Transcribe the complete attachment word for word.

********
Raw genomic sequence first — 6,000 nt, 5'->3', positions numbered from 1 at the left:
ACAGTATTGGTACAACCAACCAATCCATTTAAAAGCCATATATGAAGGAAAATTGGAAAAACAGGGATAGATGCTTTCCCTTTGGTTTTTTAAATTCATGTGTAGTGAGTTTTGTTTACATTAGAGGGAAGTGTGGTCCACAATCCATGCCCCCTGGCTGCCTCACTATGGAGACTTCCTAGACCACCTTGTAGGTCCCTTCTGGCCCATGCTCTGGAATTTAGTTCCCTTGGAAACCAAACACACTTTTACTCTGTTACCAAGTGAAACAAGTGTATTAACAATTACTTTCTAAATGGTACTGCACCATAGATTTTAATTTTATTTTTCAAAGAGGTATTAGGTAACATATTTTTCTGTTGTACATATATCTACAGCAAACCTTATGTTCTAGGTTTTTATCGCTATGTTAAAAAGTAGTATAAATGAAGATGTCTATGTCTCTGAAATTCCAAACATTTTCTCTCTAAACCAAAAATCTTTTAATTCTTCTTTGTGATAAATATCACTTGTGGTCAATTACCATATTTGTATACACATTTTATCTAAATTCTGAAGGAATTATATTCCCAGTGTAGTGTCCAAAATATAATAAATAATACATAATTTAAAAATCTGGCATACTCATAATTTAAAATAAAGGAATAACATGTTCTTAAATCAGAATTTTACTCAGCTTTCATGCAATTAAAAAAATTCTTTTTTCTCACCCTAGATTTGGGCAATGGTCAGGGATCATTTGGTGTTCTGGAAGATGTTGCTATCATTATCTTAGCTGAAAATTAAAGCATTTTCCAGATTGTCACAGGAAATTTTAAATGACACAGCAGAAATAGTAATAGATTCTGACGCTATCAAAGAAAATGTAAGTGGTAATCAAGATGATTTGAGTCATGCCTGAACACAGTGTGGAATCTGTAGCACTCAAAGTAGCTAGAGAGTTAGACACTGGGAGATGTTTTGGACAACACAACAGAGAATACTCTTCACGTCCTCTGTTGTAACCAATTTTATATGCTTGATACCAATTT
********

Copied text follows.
Raw genomic sequence first — 6,000 nt, 5'->3', positions numbered from 1 at the left:
ACAGTATTGGTACAACCAACCAATCCATTTAAAAGCCATATATGAAGGAAAATTGGAAAAACAGGGATAGATGCTTTCCCTTTGGTTTTTTAAATTCATGTGTAGTGAGTTTTGTTTACATTAGAGGGAAGTGTGGTCCACAATCCATGCCCCCTGGCTGCCTCACTATGGAGACTTCCTAGACCACCTTGTAGGTCCCTTCTGGCCCATGCTCTGGAATTTAGTTCCCTTGGAAACCAAACACACTTTTACTCTGTTACCAAGTGAAACAAGTGTATTAACAATTACTTTCTAAATGGTACTGCACCATAGATTTTAATTTTATTTTTCAAAGAGGTATTAGGTAACATATTTTTCTGTTGTACATATATCTACAGCAAACCTTATGTTCTAGGTTTTTATCGCTATGTTAAAAAGTAGTATAAATGAAGATGTCTATGTCTCTGAAATTCCAAACATTTTCTCTCTAAACCAAAAATCTTTTAATTCTTCTTTGTGATAAATATCACTTGTGGTCAATTACCATATTTGTATACACATTTTATCTAAATTCTGAAGGAATTATATTCCCAGTGTAGTGTCCAAAATATAATAAATAATACATAATTTAAAAATCTGGCATACTCATAATTTAAAATAAAGGAATAACATGTTCTTAAATCAGAATTTTACTCAGCTTTCATGCAATTAAAAAAATTCTTTTTTCTCACCCTAGATTTGGGCAATGGTCAGGGATCATTTGGTGTTCTGGAAGATGTTGCTATCATTATCTTAGCTGAAAATTAAAGCATTTTCCAGATTGTCACAGGAAATTTTAAATGACACAGCAGAAATAGTAATAGATTCTGACGCTATCAAAGAAAATGTAAGTGGTAATCAAGATGATTTGAGTCATGCCTGAACACAGTGTGGAATCTGTAGCACTCAAAGTAGCTAGAGAGTTAGACACTGGGAGATGTTTTGGACAACACAACAGAGAATACTCTTCACGTCCTCTGTTGTAACCAATTTTATATGCTTGATACCAATTT